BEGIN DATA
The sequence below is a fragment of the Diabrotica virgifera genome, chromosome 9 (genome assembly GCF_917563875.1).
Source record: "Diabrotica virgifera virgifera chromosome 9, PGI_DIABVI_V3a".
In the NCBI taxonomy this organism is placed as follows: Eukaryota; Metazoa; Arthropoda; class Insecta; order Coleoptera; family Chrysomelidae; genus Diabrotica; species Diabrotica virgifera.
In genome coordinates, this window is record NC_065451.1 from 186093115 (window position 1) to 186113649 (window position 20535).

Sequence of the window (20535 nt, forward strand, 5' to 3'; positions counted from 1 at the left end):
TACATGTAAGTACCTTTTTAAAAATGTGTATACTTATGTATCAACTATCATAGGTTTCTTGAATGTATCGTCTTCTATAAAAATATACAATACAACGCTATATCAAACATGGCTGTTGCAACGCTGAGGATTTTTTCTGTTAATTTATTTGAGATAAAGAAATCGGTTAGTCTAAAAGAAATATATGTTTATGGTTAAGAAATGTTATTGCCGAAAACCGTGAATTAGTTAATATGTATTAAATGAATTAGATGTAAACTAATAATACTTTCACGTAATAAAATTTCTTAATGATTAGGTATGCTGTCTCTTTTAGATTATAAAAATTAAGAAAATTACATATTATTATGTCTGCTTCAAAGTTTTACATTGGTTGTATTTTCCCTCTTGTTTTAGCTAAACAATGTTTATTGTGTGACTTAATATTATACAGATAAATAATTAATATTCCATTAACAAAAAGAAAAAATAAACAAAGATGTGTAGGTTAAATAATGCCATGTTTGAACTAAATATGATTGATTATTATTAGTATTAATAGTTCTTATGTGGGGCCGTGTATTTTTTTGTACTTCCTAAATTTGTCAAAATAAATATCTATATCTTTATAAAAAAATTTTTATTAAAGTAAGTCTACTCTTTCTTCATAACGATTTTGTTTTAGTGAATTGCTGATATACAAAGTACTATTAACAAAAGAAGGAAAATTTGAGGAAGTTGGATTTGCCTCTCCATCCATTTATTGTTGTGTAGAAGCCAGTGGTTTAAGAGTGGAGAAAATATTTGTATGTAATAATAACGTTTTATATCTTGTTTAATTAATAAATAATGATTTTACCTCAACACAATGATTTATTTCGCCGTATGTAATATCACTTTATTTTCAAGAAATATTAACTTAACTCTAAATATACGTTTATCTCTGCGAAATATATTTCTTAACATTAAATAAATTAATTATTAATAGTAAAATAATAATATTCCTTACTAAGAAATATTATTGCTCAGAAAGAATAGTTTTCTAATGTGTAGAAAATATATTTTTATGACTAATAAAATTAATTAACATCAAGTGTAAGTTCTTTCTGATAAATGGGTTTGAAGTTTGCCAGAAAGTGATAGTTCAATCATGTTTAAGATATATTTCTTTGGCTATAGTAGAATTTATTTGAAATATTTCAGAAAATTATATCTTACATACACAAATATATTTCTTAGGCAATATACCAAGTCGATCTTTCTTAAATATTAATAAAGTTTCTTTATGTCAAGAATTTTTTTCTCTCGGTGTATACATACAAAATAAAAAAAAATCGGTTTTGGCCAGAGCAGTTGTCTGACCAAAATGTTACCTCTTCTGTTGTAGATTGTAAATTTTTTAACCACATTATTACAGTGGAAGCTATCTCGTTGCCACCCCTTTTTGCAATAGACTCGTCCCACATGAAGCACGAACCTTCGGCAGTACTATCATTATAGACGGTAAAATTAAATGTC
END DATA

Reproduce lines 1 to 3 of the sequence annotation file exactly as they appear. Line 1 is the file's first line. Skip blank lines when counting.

The sequence below is a fragment of the Diabrotica virgifera genome, chromosome 9 (genome assembly GCF_917563875.1).
Source record: "Diabrotica virgifera virgifera chromosome 9, PGI_DIABVI_V3a".
In the NCBI taxonomy this organism is placed as follows: Eukaryota; Metazoa; Arthropoda; class Insecta; order Coleoptera; family Chrysomelidae; genus Diabrotica; species Diabrotica virgifera.